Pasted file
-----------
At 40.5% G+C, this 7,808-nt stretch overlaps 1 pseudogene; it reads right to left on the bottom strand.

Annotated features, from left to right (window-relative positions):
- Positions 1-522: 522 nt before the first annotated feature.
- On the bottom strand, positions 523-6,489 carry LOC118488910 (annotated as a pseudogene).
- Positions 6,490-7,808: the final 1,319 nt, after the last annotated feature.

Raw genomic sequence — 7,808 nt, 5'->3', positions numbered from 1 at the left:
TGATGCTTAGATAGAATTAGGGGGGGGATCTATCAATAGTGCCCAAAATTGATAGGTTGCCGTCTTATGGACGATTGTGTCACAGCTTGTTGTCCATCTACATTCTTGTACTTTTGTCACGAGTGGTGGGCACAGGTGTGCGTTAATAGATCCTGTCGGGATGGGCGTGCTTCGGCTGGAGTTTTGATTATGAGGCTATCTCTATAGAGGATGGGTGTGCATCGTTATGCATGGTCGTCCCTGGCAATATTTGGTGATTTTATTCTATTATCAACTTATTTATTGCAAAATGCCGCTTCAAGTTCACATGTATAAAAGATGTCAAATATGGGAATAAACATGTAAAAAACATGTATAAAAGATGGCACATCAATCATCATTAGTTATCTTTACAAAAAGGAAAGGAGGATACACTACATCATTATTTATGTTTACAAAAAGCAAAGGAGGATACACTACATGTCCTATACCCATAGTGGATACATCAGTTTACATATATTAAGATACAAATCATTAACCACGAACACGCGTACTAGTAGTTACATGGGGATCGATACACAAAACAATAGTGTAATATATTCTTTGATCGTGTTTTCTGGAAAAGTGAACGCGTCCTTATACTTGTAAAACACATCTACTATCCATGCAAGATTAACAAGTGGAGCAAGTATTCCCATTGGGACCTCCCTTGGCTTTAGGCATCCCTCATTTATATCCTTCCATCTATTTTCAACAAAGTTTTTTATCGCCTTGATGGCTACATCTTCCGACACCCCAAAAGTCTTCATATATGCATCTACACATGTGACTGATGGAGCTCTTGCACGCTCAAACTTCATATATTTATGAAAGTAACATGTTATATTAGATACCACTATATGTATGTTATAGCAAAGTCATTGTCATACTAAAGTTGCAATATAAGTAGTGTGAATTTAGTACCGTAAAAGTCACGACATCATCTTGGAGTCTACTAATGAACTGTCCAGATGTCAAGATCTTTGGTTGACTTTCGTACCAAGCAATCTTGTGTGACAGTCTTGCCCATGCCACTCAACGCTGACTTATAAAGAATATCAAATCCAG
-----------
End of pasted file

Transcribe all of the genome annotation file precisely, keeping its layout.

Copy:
At 40.5% G+C, this 7,808-nt stretch overlaps 1 pseudogene; it reads right to left on the bottom strand.

Annotated features, from left to right (window-relative positions):
- Positions 1-522: 522 nt before the first annotated feature.
- On the bottom strand, positions 523-6,489 carry LOC118488910 (annotated as a pseudogene).
- Positions 6,490-7,808: the final 1,319 nt, after the last annotated feature.

Raw genomic sequence — 7,808 nt, 5'->3', positions numbered from 1 at the left:
TGATGCTTAGATAGAATTAGGGGGGGGATCTATCAATAGTGCCCAAAATTGATAGGTTGCCGTCTTATGGACGATTGTGTCACAGCTTGTTGTCCATCTACATTCTTGTACTTTTGTCACGAGTGGTGGGCACAGGTGTGCGTTAATAGATCCTGTCGGGATGGGCGTGCTTCGGCTGGAGTTTTGATTATGAGGCTATCTCTATAGAGGATGGGTGTGCATCGTTATGCATGGTCGTCCCTGGCAATATTTGGTGATTTTATTCTATTATCAACTTATTTATTGCAAAATGCCGCTTCAAGTTCACATGTATAAAAGATGTCAAATATGGGAATAAACATGTAAAAAACATGTATAAAAGATGGCACATCAATCATCATTAGTTATCTTTACAAAAAGGAAAGGAGGATACACTACATCATTATTTATGTTTACAAAAAGCAAAGGAGGATACACTACATGTCCTATACCCATAGTGGATACATCAGTTTACATATATTAAGATACAAATCATTAACCACGAACACGCGTACTAGTAGTTACATGGGGATCGATACACAAAACAATAGTGTAATATATTCTTTGATCGTGTTTTCTGGAAAAGTGAACGCGTCCTTATACTTGTAAAACACATCTACTATCCATGCAAGATTAACAAGTGGAGCAAGTATTCCCATTGGGACCTCCCTTGGCTTTAGGCATCCCTCATTTATATCCTTCCATCTATTTTCAACAAAGTTTTTTATCGCCTTGATGGCTACATCTTCCGACACCCCAAAAGTCTTCATATATGCATCTACACATGTGACTGATGGAGCTCTTGCACGCTCAAACTTCATATATTTATGAAAGTAACATGTTATATTAGATACCACTATATGTATGTTATAGCAAAGTCATTGTCATACTAAAGTTGCAATATAAGTAGTGTGAATTTAGTACCGTAAAAGTCACGACATCATCTTGGAGTCTACTAATGAACTGTCCAGATGTCAAGATCTTTGGTTGACTTTCGTACCAAGCAATCTTGTGTGACAGTCTTGCCCATGCCACTCAACGCTGACTTATAAAGAATATCAAATCCAG